Now I'm thinking I went too far with the whole security thing. I've become a regular listener to the police scanner frequency. Then there are all the alerts. Our system lets me know whenever someone approaches our front gate. It also alerts me whenever a bird,  butterfly, or errant leaf passes by. I'm collecting an impressive video library of local wildlife.
MacGregor, fearsome watchdog.


Does the new system make us feel more secure? For me, it's had the opposite effect. Putting in all these security contraptions has actually made feel more vulnerable. It's illogical, but I felt safer in my previous state of uninformed bliss.  

But for now, woe unto any Luna moth who strays across our portal after dark. He better smile for that camera.
"Do you feel lucky, Moth?"
Do you live in a culture of fear? Or do you still have that lovely sense of being immune from danger as you go about your daily life? I wish I had that back.

Monday, April 14, 2014

Agents - the Good, the Bad and the Ugly

by Clare Langley-Hawthorne

Recently Nathan Bransford posted a piece entitled "8 ways to know if you have a good agent" (if you want to read it, here's the link). Given Jodie's post last week on unethical freelance editors, I thought it might be timely to re-examine what makes a good (and bad) agent.

Nathan provides a list of things to consider when choosing an agent (or, if you have concerns about your current agent, a list to consider when evaluating whether these are justified). Basically he says that your agent should:

  • Have a proven track record of sales and/or works for a reputable agency
  • Be a good communicator (meaning he/she should reply in a reasonable time to emails and doesn't dodge or hide)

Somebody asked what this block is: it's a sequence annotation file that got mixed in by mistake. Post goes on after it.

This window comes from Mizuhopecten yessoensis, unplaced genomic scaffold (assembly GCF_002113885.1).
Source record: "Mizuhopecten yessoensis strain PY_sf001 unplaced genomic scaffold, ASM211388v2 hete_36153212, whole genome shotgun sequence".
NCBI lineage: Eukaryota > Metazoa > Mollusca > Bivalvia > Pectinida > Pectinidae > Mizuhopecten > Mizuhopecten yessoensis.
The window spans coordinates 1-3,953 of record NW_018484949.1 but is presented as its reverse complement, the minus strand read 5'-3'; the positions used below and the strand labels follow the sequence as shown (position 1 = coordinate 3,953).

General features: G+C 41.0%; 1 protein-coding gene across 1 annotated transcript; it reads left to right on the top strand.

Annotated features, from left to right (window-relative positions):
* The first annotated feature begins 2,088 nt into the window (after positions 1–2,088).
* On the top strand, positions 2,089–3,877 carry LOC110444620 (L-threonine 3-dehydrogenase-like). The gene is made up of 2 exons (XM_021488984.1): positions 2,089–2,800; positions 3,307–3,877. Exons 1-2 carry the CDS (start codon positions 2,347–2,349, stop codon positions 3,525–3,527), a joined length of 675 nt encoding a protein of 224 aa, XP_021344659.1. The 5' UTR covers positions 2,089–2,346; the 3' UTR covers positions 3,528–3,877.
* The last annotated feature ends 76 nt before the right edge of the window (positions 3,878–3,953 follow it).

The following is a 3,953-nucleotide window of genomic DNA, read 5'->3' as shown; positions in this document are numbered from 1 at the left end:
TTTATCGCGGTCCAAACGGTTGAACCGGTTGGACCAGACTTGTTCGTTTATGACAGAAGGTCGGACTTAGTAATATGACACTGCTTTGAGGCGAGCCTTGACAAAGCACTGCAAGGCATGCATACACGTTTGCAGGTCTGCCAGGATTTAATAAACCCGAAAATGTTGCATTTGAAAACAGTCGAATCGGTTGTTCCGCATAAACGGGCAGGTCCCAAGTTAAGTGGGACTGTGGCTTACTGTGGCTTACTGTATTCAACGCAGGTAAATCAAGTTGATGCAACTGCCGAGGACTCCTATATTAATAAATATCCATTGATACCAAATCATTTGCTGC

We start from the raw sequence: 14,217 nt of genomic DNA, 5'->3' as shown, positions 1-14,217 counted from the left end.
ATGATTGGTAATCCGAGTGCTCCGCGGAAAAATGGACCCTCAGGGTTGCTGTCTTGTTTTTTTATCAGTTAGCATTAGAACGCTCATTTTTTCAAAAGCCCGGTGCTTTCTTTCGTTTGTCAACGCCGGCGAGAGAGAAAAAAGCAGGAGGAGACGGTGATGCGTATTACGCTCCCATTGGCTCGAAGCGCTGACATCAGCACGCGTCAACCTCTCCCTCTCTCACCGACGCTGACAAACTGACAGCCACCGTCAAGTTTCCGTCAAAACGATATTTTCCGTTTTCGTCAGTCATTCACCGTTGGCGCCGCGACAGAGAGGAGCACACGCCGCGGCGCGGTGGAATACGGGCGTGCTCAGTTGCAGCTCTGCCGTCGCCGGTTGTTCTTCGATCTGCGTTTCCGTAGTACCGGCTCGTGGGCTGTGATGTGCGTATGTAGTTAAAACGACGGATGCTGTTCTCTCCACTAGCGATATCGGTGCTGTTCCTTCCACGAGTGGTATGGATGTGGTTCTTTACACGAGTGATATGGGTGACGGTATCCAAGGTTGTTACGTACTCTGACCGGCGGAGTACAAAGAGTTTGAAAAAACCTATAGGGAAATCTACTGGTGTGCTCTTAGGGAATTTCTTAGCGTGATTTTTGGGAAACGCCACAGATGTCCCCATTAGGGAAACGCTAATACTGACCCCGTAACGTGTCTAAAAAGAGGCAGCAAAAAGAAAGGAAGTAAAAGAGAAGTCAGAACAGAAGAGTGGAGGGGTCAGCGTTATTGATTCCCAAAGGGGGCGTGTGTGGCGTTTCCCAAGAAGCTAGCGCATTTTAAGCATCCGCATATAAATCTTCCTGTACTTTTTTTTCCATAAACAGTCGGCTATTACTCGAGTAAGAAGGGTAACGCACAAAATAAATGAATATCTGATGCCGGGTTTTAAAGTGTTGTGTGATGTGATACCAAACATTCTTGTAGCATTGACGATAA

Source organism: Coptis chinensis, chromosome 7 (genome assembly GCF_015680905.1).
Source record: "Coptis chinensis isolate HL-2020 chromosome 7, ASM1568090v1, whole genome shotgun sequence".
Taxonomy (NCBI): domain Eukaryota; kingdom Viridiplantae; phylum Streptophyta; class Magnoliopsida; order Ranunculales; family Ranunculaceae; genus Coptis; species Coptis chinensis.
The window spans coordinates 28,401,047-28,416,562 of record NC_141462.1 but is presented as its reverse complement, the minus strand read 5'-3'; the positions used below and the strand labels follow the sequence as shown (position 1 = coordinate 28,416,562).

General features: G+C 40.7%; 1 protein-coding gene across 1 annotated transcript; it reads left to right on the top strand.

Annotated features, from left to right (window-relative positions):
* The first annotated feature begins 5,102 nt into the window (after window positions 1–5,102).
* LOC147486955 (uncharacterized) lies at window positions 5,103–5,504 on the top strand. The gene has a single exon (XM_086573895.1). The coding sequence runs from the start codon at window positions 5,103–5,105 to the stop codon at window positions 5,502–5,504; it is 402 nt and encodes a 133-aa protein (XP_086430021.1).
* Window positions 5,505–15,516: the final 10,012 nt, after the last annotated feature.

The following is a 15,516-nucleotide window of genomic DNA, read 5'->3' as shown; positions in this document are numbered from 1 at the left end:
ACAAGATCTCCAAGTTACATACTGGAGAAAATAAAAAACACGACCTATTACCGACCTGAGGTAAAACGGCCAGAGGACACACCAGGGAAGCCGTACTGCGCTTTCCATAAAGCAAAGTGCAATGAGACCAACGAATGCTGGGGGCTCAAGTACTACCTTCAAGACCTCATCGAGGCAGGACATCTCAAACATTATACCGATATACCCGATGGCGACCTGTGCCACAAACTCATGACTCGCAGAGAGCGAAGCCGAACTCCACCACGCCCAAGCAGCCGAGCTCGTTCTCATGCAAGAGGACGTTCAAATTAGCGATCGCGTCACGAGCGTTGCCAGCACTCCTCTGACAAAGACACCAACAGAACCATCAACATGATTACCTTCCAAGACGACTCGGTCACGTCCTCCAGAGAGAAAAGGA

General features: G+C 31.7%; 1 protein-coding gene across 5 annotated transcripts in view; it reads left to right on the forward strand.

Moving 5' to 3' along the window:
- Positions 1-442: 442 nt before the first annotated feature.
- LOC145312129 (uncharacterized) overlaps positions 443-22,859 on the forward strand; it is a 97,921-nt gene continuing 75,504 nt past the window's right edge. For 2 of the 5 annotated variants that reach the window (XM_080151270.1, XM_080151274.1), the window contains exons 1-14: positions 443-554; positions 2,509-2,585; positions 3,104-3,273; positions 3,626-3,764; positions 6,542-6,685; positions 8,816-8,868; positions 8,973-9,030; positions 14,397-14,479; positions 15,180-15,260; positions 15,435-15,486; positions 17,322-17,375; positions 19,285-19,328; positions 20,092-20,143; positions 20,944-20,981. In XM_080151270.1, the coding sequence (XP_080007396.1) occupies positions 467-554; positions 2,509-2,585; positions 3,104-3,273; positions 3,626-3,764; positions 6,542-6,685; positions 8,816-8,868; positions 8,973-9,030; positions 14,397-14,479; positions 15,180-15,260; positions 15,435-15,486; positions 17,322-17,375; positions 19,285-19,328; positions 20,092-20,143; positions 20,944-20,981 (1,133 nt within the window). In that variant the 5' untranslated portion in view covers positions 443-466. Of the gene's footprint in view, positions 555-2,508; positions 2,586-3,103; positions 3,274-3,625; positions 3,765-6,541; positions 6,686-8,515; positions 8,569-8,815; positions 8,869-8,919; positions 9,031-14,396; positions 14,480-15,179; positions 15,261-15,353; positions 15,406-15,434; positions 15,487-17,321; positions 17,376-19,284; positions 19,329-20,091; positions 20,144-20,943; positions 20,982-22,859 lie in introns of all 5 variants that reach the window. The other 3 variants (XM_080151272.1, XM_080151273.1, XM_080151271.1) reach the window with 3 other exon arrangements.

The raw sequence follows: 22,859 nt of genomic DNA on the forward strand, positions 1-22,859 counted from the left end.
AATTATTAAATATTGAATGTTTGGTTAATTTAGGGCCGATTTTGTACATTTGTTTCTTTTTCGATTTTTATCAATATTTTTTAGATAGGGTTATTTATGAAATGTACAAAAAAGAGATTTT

• Either live in New York or visit on a regular basis
  • Be able to explain every question you have about your contract or your royalty statements
  • Be completely ethical in how they approach their job (and they should advise you to behave ethically)
  • Pay you on time and send you contracts in a timely fashion
  • Charge you a commission of 15% on domestic contracts, 20% on foreign contracts and deduct very transparently for reasonable expenses like postage and copying
  • Be someone you feel comfortable with (i.e. you should be able to trust and feel good about your agent - going with your gut is key).

Most of the items on the list are pretty self-explanatory (though I've included clarifications where needed) but they also underscore the need for writers to research an agent before agreeing to receive representation. Given the number of issues regarding unethical freelance editors highlighted by Jodie in her post last Monday, I wonder how many writers are now falling prey to more unethical agent behaviour. 

To the last item on Nathan's list (feeling comfortable with your agent), I would add that this doesn't necessarily mean feeling warm and fuzzy all the time. I feel like trusting and being comfortable with your agent means that you not only know that they will champion you and your work but that they will also be your  best (and sometimes harshest) critic. I don't want an agent who is happy to send out just any old material - I want someone who keeps me on the top of my game and who provides editorial input on how to make a manuscript the very best it can be, before it goes out to publishers.

Just as Jodie pointed out when looking for a freelance editor, there are similar pitfalls when searching for an agent. I can't stress enough that you have to do your homework. As with anything, there are many predators out there more than willing to take your money for very little in return (and who can easily hang out their shingle on the internet based on fraudulent claims/testimonials).

So what do you think of Nathan's list? Is there anything you would take issue with, or add? How have you approached the issue of researching agents? Have you discovered any further pitfalls that we may not have discussed?